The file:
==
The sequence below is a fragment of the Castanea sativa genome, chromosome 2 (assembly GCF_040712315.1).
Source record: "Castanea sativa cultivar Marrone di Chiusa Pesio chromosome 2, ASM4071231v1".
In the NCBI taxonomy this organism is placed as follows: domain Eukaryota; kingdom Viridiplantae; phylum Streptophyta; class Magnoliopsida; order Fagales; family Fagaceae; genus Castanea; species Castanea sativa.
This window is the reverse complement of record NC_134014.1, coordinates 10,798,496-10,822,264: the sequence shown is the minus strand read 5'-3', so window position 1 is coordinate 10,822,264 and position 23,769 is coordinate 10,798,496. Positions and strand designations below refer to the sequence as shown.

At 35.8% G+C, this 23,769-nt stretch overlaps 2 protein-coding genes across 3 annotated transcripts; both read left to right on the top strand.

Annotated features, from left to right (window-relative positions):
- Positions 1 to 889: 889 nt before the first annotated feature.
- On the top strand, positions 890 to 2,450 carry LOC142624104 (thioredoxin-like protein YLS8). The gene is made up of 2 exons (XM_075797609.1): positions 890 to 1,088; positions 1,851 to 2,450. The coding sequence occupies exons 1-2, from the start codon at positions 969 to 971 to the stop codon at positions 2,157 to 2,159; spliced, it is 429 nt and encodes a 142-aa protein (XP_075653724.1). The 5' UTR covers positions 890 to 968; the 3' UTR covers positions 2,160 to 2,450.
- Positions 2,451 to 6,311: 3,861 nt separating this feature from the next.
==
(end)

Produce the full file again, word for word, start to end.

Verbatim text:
The sequence below is a fragment of the Castanea sativa genome, chromosome 2 (assembly GCF_040712315.1).
Source record: "Castanea sativa cultivar Marrone di Chiusa Pesio chromosome 2, ASM4071231v1".
In the NCBI taxonomy this organism is placed as follows: domain Eukaryota; kingdom Viridiplantae; phylum Streptophyta; class Magnoliopsida; order Fagales; family Fagaceae; genus Castanea; species Castanea sativa.
This window is the reverse complement of record NC_134014.1, coordinates 10,798,496-10,822,264: the sequence shown is the minus strand read 5'-3', so window position 1 is coordinate 10,822,264 and position 23,769 is coordinate 10,798,496. Positions and strand designations below refer to the sequence as shown.

At 35.8% G+C, this 23,769-nt stretch overlaps 2 protein-coding genes across 3 annotated transcripts; both read left to right on the top strand.

Annotated features, from left to right (window-relative positions):
- Positions 1 to 889: 889 nt before the first annotated feature.
- On the top strand, positions 890 to 2,450 carry LOC142624104 (thioredoxin-like protein YLS8). The gene is made up of 2 exons (XM_075797609.1): positions 890 to 1,088; positions 1,851 to 2,450. The coding sequence occupies exons 1-2, from the start codon at positions 969 to 971 to the stop codon at positions 2,157 to 2,159; spliced, it is 429 nt and encodes a 142-aa protein (XP_075653724.1). The 5' UTR covers positions 890 to 968; the 3' UTR covers positions 2,160 to 2,450.
- Positions 2,451 to 6,311: 3,861 nt separating this feature from the next.